Serpents and Doves

“Behold, I send you forth as sheep in the midst of wolves: be ye therefore wise as serpents, and harmless as doves” (Matthew 10:16).

As Jesus sends His disciples out to proclaim the message of the Kingdom among the villages of Israel He warns them about many of the challenges and difficulties they will experience. In so doing He tells them to be as “wise as serpents” and yet “harmless as doves.”

This statement sounds rather strange to the ear. We rarely consider serpents and doves in the same breath– they are two radically different types of animals. And that is precisely Jesus’ point.

It is not as if serpents are really “wise” or that doves are “innocent.” These are human characteristics that are imposed upon the animals because of their behavior and lifestyles.

Snakes have from the beginning had the reputation of shrewdness and craftiness (Genesis 3:1). They hunt by stealth, slithering quietly to attack their prey unawares. They strive to remain hidden and oftentimes blend in with their surroundings. To this day many people experience a slight shock when coming upon a snake, a type of shock that does not take place when people come upon birds or deer or other similar animals. Therefore, it is understandable that the snake is associated with Satan the Devil and his schemes (cf. Revelation 12:9).

Doves also have represented innocence and peace for a long time. A dove let Noah know that the flood waters had receded (Genesis 8:11). Many doves are white, and white has throughout time been associated with purity, cleanliness, and holiness (cf. Isaiah 1:18). Doves are also very gentle birds– they do not harm other animals and they certainly do not harm humans. Therefore it is appropriate that when the Holy Spirit descends upon Jesus, He does so as a dove (Matthew 3:16, Luke 3:22).

We can most certainly understand the reference to doves and the expectation that Jesus’ disciples would not harm people and represent purity and holiness. But how can it be that disciples should be as wise as serpents, considering how the serpent is a representation of the Evil One?

This whole contrast is framed by Jesus sending out His disciples into the world, described as sheep in the midst of wolves. Sheep are loyal followers but otherwise rather dumb. They go where they are directed and they have almost no natural defenses. Wolves, on the other hand, are highly intelligent and ruthless creatures, and they love nothing more than an easy meal. Jesus is sending His followers out into a world where whatever defenses they may have against persecution, temptations, and sin would be easily overcome on their own, and the world has plenty of such temptations.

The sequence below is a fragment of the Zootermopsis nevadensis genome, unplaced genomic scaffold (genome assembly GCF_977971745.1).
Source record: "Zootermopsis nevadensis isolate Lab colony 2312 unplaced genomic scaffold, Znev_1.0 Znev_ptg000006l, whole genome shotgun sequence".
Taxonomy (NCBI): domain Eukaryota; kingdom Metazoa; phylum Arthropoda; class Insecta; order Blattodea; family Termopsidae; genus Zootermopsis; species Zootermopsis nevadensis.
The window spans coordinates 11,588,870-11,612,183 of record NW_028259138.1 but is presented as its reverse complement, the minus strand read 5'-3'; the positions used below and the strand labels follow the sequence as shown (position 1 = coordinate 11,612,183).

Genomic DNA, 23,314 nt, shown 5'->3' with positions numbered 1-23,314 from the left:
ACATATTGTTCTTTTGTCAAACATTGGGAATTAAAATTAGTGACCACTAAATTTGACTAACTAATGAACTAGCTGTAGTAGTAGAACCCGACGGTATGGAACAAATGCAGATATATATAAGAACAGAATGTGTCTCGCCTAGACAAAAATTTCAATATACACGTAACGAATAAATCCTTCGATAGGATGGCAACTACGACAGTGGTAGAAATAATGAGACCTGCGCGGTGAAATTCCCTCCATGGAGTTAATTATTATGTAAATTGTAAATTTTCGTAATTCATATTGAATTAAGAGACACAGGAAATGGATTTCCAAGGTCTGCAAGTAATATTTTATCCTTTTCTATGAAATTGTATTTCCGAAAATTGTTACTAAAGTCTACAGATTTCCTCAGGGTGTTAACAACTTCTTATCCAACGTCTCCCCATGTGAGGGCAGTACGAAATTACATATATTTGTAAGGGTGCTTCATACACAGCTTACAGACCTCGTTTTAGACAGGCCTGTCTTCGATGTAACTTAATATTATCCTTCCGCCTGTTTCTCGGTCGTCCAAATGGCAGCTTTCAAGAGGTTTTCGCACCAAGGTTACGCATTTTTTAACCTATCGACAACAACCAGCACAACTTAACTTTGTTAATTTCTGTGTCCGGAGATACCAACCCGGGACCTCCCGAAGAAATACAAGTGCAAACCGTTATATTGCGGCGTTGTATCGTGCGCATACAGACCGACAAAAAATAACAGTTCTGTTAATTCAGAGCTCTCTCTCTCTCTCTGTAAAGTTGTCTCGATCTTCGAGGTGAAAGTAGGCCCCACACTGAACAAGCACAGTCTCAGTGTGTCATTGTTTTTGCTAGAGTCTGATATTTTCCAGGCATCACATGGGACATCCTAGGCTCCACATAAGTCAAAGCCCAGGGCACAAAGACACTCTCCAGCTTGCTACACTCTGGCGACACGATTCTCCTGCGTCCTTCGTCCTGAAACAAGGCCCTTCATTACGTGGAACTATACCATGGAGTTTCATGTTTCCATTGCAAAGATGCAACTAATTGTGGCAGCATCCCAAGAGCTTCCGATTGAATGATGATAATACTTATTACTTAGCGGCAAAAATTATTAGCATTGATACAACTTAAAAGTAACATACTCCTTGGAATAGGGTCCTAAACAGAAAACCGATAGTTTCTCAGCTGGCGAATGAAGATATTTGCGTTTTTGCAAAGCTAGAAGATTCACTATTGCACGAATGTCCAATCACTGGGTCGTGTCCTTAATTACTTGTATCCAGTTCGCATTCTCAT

Since disciples are sent out into a fallen world, therefore, there must be a balance between the dove and the serpent. There is great value in purity, holiness, and innocence, but we recognize that innocence can easily lead to naive thinking and actions and therefore disaster. The innocent are easily exploited and manipulated into falling. Likewise, we understand that there is no virtue in being crooked and full of schemes like the Evil One, but nevertheless there is value in being wise in the ways of the world– not necessarily based on experience, but understanding the means by which exploitation and temptation occur so as to avoid them.

If we desire to be disciples of Christ we must recognize that we, too, are sent out into the world like sheep in the midst of wolves. It is critically important that we do all that we can to avoid sin and to practice righteousness, but we must also be aware of the naivete that can accompany innocence. Therefore, we must have a handle on the way the world works while striving to be righteous servants of God, or, as Jesus would say, to be wise as serpents while remaining as innocent as doves. Let us seek to do so and reflect Christ to the world!